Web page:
# Chapter 6 Stratified Sampling

Stratified sampling is more common than simple random sampling because it is just as precise and costs less. Stratified sampling randomly samples from pre-defined groups (strata).

The Horvitz-Thompson estimator of the total is sum of the individual strati and its variance is the sum of the strati variances.

#### Example

Data set `apistrat`

is a staratified sample of the Academic Performance Index (API) of *n* = 200 of the *N* = 6,194 schools in California. The strati are \(n_E\) = 100 elementary schools \(n_M\) = 50 middle schools, and \(n_H\) = 50 high schools. The `fpc`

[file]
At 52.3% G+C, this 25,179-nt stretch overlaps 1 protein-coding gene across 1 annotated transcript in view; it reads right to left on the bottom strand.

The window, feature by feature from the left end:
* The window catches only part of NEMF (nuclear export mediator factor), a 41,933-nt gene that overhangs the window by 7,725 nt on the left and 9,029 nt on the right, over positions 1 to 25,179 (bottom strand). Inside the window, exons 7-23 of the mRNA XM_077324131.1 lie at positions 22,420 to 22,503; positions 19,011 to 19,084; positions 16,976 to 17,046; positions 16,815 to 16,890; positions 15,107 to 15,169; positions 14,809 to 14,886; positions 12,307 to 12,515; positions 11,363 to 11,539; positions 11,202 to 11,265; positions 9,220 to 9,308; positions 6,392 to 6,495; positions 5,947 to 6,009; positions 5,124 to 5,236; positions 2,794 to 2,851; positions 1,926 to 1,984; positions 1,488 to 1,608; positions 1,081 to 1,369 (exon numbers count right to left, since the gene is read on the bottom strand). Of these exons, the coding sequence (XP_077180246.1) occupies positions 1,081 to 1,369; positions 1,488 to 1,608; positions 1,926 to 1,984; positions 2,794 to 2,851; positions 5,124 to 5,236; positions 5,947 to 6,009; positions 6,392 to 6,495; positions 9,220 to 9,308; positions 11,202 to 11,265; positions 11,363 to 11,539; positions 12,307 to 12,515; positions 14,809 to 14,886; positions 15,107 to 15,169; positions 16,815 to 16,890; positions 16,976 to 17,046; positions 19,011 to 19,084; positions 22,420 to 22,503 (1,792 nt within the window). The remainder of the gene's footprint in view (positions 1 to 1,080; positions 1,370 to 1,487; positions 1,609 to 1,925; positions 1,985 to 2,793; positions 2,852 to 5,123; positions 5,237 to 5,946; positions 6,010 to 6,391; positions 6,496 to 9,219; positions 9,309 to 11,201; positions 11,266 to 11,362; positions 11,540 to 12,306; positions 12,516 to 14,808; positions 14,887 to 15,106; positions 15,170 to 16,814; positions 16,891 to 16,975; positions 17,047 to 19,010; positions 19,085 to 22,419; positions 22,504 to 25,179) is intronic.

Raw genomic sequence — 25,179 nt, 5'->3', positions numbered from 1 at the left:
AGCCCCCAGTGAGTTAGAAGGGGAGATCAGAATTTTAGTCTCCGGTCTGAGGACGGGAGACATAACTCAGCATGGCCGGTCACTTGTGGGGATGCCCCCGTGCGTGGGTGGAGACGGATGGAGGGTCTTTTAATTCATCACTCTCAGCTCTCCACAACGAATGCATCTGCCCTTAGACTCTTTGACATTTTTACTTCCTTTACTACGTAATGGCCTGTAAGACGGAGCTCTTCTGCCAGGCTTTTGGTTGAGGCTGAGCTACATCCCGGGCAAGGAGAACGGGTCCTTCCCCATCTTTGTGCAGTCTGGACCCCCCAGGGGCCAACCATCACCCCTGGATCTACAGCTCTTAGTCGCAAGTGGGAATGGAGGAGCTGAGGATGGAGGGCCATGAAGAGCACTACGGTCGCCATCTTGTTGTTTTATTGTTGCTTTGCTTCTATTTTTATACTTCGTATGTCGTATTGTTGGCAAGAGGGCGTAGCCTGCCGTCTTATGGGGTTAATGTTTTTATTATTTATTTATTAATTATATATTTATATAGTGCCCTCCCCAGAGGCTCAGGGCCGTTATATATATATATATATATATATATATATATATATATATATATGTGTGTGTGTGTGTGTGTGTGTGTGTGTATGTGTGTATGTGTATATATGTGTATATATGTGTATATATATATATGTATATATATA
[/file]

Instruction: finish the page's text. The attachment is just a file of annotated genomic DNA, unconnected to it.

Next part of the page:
columnn in this data set is the population size *for each stratum*.

```
<- svydesign(id = ~1, strata = ~stype, fpc = ~fpc, data = apistrat)
strata_design svytotal(~stype, strata_design)
```

```
## total SE
## stypeE 4421 0
## stypeH 755 0
## stypeM 1018 0
```

Since high schools tend to be larger, fixing the number of of sampled high schools should reduce the variance in mean and total enrollment relative to simple random sampling (compare to `apisrd`

in Chapter 5).

```
svytotal(~enroll, strata_design)
## total SE
## enroll 3687178 114642
svymean(~enroll, strata_design)
## mean SE
## enroll 595.28 18.509
```